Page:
The Journal endorsed this view in an editorial on March 8: “State Coal Plant Plan Makes Long-Term Sense.” … There are some facts missing from the storyline.
First is that PNM’s own rate increases in the last few years, on behalf of its shareholders, have increased electric rates the equivalent of five monthly electric bills. No mention by PNM of low-income customers in that regard.
Second is that the “state” plan, developed by Gov. Susana Martinez at PNM’s urging, and the one that PNM and the Journal claim costs much less than the EPA’s, would do little to protect the environment. That PNM-endorsed plan would reduce NOx emissions from the coal-fired San Juan Generating Station by a fraction of the amount accomplished by the EPA’s controls. And the EPA controls are cheaper per ton of reduced NOx than the PNM alternative.
PNM’s regulatory books show that it plans to operate its nearly 40-year-old coal plant until 2053. While we, and the Journal according to its March 8 editorial, would much prefer that PNM replace its old and dirty generators with clean and renewable alternatives, if the plant is going to continue to operate as PNM’s plans indicate, it needs the best emission controls available. That’s because aside from impairing the visibility of our beautiful western parks and landscapes, NOx emissions also have very severe health impacts.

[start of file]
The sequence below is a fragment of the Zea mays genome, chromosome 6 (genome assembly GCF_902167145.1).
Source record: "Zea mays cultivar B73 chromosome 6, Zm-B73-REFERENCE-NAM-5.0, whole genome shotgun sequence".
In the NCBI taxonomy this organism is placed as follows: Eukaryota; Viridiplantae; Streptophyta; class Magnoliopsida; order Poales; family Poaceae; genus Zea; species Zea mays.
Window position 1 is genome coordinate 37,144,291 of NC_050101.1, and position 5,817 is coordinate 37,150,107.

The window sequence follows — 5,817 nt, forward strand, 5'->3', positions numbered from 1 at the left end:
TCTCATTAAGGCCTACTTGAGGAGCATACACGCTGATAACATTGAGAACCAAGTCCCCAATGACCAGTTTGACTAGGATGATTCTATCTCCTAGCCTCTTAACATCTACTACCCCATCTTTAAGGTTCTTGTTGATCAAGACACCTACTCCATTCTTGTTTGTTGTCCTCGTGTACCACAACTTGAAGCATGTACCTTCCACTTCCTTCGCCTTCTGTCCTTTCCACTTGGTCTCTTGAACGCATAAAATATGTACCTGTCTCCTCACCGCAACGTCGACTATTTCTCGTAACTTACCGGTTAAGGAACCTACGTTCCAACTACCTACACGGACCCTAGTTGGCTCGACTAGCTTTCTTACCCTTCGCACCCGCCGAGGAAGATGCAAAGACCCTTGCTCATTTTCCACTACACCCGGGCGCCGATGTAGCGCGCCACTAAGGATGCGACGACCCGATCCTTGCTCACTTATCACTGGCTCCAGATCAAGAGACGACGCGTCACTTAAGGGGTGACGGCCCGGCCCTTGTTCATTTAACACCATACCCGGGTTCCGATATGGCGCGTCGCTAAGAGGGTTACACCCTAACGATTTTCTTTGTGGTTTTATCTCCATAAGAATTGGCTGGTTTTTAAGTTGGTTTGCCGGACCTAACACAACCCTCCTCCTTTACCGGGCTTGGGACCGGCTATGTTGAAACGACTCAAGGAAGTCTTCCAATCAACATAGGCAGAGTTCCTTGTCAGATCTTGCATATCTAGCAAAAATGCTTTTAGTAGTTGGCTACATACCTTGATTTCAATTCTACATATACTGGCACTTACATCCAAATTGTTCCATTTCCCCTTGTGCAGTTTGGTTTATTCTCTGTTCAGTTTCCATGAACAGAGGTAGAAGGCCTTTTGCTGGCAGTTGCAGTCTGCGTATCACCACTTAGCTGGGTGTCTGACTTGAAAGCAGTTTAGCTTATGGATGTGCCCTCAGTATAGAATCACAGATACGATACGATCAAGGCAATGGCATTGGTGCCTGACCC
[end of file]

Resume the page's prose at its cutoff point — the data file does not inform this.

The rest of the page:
NOx exposure causes both airway inflammation in healthy people and increased respiratory distress in people with asthma. This in turn results in increased emergency room visits and hospital admissions. NOx also reacts with ammonia, moisture and other compounds to form small particles. These small particles penetrate deep into the lungs and can cause or worsen respiratory diseases, such as emphysema and bronchitis, and can aggravate existing heart disease – again leading to both increased hospital admissions and premature deaths.
So, we appreciate the EPA’s and President Obama’s willingness to stand up to industries that pollute our air, cloud our landscapes and jeopardize our health.
Economic development does not depend on allowing industries to poison our atmosphere. A recent poll of New Mexico voters indicates that 70 percent believe that increased use of clean energy will create jobs. We can have both a clean environment and a thriving economy – and we are grateful that the EPA and the president are working toward that end.
The opinions in this op-ed have been endorsed by 20 environmental, health and Native American organizations in New Mexico.